The impacts of Alzheimer’s disease are taxing, both emotionally and economically, as shown in these stats from the Alzheimer’s Association’s 2014 Alzheimer’s Disease Facts and Figures.
As Sacramento evolves as an active urban center with projects like on-street parklets, an intracity streetcar and expanded bike lanes, more Sacramento restaurants are finding ways to incorporate cycling into their business model and encourage active transportation.
Focusing on four sectors — STEM, justice, development and investment — we rounded up some of the city’s key leaders: a district attorney, a med school dean, the head of an FBI office and enough CEOs to rival “Shark Tank,” to get their take on how women are perceived in their industries, how that perception has changed over time and what it will take to truly reach parity.
Tien-Chieh Hung, the director of the Fish Conservation and Culture Laboratory,, says the facility’s fish could serve as a sort of seed bank for repopulating the wild population, should conditions in the Delta ever improve.
The Sacramento region’s higher education opportunities may get an incredible boost in the next few years should the University of Warwick, England, be successful in building a campus in Placer County.
The challenge of finding sales talent keeps some companies from growing or even surviving. That’s why sales training boosters say it’s time for university business schools to turn out graduates who can take sales jobs and quickly hit their numbers without months — or even years — of on-the-job training.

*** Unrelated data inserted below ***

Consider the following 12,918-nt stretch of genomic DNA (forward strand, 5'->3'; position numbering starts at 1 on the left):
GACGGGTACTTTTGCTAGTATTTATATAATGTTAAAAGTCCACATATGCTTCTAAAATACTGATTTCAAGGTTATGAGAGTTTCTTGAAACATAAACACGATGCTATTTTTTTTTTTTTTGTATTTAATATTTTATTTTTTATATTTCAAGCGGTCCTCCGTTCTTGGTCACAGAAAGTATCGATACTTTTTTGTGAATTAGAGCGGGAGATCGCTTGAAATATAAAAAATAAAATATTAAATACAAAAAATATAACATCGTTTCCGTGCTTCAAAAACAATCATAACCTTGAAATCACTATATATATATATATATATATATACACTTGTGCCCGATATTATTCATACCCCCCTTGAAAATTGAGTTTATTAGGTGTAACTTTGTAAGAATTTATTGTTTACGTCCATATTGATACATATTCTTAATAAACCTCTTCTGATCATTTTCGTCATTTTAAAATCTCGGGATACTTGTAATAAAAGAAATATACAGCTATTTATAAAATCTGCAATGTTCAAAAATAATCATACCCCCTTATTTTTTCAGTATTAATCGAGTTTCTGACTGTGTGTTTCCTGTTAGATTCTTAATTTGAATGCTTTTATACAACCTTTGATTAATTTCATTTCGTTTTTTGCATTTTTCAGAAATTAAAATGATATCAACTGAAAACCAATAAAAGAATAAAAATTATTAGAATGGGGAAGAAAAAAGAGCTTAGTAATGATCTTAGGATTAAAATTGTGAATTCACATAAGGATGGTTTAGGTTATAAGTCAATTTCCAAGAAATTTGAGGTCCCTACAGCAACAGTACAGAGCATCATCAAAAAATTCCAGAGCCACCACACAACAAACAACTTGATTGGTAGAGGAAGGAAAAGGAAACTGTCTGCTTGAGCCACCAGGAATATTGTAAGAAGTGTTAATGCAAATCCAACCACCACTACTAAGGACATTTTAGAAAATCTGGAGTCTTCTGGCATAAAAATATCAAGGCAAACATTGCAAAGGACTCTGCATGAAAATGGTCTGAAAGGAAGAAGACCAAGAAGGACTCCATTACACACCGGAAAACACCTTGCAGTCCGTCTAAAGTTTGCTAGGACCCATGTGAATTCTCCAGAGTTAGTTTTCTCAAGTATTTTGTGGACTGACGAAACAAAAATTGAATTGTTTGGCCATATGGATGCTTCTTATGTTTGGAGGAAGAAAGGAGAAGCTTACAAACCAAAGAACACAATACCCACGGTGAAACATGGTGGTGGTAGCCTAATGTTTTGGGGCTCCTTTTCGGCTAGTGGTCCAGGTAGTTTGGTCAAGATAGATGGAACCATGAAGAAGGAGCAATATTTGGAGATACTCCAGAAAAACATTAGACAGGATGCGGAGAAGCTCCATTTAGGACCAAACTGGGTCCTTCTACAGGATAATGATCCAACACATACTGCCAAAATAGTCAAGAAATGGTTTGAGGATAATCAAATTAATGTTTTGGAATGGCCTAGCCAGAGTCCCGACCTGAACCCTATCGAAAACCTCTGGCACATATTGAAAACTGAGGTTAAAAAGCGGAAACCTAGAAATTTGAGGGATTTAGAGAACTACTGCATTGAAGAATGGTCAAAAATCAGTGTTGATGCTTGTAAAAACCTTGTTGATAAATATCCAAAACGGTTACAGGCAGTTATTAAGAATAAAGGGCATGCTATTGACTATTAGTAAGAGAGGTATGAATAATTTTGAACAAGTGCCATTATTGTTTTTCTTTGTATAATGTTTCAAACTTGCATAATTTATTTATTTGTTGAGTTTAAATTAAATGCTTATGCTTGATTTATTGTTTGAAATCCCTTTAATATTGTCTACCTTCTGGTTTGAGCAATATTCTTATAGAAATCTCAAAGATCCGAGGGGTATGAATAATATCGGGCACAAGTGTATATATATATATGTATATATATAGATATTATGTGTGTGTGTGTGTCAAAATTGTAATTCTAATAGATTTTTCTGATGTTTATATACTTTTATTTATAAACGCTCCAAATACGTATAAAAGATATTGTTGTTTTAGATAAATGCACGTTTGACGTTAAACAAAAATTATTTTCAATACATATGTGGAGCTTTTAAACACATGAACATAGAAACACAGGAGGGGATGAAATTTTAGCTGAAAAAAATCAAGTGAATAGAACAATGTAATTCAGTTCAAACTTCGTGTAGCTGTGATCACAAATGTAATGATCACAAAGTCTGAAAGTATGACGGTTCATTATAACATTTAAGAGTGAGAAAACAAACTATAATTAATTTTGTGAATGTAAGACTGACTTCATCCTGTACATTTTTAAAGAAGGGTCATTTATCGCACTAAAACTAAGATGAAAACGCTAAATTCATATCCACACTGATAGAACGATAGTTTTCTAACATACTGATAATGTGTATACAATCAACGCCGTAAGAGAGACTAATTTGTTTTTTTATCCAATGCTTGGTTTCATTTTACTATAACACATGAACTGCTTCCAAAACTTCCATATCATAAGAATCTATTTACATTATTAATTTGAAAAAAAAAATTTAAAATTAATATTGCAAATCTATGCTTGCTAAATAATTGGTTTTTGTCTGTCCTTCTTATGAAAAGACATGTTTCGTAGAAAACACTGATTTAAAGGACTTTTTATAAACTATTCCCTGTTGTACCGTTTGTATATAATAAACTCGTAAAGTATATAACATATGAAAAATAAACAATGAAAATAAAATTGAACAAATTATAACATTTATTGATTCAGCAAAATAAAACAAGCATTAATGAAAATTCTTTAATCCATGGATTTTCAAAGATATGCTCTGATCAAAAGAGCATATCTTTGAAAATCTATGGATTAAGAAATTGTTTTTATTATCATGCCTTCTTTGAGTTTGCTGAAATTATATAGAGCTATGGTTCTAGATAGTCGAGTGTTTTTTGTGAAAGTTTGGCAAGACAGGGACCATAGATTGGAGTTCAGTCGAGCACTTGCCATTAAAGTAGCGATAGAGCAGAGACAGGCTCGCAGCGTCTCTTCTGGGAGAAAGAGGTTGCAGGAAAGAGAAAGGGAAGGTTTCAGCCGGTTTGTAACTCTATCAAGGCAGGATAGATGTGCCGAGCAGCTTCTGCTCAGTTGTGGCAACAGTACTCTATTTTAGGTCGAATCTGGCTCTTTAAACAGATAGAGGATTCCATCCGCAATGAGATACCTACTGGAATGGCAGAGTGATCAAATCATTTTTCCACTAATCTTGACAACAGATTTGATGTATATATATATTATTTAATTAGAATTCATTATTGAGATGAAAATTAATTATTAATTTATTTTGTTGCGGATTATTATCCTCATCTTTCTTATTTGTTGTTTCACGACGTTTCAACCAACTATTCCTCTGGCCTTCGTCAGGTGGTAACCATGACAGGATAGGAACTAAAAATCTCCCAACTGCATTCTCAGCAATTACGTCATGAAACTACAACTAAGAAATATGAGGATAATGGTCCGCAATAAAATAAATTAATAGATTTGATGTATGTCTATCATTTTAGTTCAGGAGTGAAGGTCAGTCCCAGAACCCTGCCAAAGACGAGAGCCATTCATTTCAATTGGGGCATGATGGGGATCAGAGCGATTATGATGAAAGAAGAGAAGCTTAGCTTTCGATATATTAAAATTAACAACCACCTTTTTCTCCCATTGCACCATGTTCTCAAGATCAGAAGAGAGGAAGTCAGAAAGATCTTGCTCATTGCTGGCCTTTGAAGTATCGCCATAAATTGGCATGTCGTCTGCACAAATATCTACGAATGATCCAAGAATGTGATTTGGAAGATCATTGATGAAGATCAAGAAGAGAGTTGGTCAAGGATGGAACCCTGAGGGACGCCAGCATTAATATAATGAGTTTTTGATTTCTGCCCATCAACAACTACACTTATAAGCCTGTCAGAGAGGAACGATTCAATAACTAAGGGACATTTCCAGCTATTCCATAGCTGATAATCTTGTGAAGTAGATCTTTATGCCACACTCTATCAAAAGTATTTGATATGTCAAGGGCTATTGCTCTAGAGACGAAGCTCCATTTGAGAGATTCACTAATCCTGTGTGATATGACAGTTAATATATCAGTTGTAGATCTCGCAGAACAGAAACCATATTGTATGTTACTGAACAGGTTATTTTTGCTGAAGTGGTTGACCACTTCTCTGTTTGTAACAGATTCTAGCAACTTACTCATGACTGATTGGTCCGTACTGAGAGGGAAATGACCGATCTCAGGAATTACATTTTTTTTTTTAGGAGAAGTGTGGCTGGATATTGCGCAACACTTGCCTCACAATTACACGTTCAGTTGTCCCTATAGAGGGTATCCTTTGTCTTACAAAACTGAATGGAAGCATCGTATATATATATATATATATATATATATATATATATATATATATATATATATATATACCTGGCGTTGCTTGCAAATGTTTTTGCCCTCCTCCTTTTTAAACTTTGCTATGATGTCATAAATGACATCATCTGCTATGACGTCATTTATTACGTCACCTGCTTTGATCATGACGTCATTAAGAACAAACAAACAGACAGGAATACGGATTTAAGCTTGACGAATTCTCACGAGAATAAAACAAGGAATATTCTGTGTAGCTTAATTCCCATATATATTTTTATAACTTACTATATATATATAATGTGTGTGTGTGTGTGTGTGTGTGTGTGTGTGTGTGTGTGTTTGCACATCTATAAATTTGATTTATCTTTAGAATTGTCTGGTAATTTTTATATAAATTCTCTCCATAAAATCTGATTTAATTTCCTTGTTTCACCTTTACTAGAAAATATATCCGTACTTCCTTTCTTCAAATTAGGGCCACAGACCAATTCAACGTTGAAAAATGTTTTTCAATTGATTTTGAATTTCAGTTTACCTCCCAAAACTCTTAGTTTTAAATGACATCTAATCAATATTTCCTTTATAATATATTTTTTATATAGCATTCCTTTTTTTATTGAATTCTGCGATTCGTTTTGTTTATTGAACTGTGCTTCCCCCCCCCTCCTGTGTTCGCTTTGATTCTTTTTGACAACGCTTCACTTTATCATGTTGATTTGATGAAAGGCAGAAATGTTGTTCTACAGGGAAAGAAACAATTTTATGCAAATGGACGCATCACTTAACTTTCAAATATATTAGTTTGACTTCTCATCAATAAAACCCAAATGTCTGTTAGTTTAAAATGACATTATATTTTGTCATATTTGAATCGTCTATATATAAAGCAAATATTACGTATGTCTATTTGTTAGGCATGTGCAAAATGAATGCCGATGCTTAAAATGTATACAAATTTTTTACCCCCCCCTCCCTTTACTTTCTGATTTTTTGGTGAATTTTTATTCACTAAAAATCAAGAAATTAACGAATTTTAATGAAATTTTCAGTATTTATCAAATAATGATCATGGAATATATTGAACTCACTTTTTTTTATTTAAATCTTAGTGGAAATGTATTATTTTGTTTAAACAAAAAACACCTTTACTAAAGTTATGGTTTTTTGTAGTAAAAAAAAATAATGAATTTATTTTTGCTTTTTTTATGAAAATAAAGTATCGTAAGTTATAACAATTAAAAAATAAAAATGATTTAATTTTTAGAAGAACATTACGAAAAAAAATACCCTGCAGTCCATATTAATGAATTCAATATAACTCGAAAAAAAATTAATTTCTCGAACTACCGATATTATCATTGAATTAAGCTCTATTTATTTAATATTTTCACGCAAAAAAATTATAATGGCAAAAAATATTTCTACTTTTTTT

Bad news first: Vacancies in the Sacramento office sector remain high, there were no new construction projects in 2014 and average asking lease rates stayed flat at $1.69 per square foot per month. But these stats are yesterday’s news, say real estate analysts.
For all its importance to business survival, companies tend to fail miserably at hiring sales staff. A 2011 survey of more than 400 firms by DePaul University researchers found that hiring one seller costs $29,000. But a lot of that money flutters out into the ether; a third of recruits don’t make it through their first year.
Your next visit to the public library might not be to check out a book. Libraries are becoming critical agents in a sprouting local food movement, so you might instead bite into an actual meal, join a cooking class or even check out garden seeds.
The person who finds the cure for HIV will have their name etched in medical history. It’s a hard pill to swallow for one man who has spent 40 years chasing a cure. A cure for HIV, built upon decades of his work, could very well be proven this year. Yet Dr. Gerhard Bauer’s name may be little more than a footnote in the arcane medical journal that publishes the breakthrough.
This is the story of curing HIV.